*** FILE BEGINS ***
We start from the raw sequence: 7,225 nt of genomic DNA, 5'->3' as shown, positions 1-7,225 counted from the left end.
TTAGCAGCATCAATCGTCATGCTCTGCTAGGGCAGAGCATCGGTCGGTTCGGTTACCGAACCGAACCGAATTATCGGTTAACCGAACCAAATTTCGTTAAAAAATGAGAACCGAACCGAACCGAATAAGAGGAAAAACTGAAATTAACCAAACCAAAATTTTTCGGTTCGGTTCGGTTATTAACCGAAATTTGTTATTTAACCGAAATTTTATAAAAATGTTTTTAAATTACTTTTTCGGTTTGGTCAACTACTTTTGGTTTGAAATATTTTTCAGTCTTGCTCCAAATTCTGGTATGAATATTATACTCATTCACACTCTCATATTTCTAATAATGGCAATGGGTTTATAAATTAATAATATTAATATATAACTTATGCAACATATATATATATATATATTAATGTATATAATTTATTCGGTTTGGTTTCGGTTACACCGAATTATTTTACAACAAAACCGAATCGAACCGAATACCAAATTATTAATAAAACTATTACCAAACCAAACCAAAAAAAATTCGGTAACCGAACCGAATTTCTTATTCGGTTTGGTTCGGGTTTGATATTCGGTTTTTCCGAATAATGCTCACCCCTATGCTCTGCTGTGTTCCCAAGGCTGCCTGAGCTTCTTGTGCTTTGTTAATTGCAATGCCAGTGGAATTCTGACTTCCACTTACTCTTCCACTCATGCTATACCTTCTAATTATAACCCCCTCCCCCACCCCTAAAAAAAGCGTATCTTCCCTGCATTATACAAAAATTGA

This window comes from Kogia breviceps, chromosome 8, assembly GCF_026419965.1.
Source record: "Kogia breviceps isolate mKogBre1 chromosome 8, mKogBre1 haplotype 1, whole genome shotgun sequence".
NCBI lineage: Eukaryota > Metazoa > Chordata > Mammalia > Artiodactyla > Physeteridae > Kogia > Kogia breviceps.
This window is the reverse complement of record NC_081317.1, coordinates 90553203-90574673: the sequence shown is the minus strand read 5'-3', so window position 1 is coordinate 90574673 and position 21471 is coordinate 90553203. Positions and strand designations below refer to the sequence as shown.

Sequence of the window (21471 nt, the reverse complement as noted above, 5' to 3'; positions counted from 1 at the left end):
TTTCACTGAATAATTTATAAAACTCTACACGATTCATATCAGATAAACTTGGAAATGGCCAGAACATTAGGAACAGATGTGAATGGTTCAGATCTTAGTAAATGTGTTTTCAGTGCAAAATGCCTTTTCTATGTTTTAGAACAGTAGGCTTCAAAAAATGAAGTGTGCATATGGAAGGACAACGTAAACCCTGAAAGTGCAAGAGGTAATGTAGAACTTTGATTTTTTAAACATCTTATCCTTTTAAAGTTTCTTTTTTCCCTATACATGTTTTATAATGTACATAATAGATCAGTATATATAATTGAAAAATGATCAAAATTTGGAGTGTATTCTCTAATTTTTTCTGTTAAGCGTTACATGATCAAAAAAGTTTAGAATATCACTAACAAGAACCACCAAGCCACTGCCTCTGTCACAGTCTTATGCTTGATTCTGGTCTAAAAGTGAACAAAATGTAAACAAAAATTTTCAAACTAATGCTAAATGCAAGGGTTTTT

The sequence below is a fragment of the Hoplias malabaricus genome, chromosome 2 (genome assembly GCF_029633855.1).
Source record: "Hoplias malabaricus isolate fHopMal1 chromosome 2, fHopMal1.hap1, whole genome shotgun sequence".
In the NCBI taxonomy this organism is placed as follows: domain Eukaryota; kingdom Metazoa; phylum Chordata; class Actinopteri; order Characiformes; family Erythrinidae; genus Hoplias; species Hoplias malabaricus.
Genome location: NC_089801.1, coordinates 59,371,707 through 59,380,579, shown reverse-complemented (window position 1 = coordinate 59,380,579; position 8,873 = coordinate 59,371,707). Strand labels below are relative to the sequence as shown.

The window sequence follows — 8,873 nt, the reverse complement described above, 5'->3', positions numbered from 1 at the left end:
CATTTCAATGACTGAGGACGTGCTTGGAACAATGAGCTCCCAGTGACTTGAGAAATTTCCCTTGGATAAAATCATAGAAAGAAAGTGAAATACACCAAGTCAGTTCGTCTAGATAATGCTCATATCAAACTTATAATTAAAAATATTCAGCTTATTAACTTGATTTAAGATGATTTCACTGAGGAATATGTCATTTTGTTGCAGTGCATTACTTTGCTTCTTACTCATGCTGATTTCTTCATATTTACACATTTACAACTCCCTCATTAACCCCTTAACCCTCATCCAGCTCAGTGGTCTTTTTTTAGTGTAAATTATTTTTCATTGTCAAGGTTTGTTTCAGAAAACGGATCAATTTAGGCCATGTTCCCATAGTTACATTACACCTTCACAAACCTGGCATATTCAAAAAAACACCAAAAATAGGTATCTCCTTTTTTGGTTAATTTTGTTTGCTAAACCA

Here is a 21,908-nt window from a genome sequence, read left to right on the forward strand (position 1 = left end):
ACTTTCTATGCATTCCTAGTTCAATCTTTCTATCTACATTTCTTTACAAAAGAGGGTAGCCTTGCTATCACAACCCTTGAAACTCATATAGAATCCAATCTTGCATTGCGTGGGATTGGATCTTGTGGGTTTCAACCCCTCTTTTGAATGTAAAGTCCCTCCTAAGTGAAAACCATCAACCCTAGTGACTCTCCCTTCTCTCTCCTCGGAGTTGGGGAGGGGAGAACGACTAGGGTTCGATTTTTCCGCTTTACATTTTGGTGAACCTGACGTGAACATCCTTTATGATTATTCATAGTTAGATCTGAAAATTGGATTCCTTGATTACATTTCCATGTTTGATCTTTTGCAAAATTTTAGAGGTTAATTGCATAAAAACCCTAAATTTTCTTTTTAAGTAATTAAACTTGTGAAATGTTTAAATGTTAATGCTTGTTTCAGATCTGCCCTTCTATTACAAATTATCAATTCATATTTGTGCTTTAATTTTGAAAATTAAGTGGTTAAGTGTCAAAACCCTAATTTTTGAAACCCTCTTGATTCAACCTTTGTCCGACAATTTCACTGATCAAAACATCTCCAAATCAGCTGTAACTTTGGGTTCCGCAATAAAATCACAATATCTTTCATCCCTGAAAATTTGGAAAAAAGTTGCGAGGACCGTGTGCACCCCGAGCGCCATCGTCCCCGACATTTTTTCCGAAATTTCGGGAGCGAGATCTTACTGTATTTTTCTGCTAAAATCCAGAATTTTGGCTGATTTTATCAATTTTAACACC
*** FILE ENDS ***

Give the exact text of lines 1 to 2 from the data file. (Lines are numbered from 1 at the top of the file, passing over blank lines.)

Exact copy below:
We start from the raw sequence: 7,225 nt of genomic DNA, 5'->3' as shown, positions 1-7,225 counted from the left end.
TTAGCAGCATCAATCGTCATGCTCTGCTAGGGCAGAGCATCGGTCGGTTCGGTTACCGAACCGAACCGAATTATCGGTTAACCGAACCAAATTTCGTTAAAAAATGAGAACCGAACCGAACCGAATAAGAGGAAAAACTGAAATTAACCAAACCAAAATTTTTCGGTTCGGTTCGGTTATTAACCGAAATTTGTTATTTAACCGAAATTTTATAAAAATGTTTTTAAATTACTTTTTCGGTTTGGTCAACTACTTTTGGTTTGAAATATTTTTCAGTCTTGCTCCAAATTCTGGTATGAATATTATACTCATTCACACTCTCATATTTCTAATAATGGCAATGGGTTTATAAATTAATAATATTAATATATAACTTATGCAACATATATATATATATATATTAATGTATATAATTTATTCGGTTTGGTTTCGGTTACACCGAATTATTTTACAACAAAACCGAATCGAACCGAATACCAAATTATTAATAAAACTATTACCAAACCAAACCAAAAAAAATTCGGTAACCGAACCGAATTTCTTATTCGGTTTGGTTCGGGTTTGATATTCGGTTTTTCCGAATAATGCTCACCCCTATGCTCTGCTGTGTTCCCAAGGCTGCCTGAGCTTCTTGTGCTTTGTTAATTGCAATGCCAGTGGAATTCTGACTTCCACTTACTCTTCCACTCATGCTATACCTTCTAATTATAACCCCCTCCCCCACCCCTAAAAAAAGCGTATCTTCCCTGCATTATACAAAAATTGA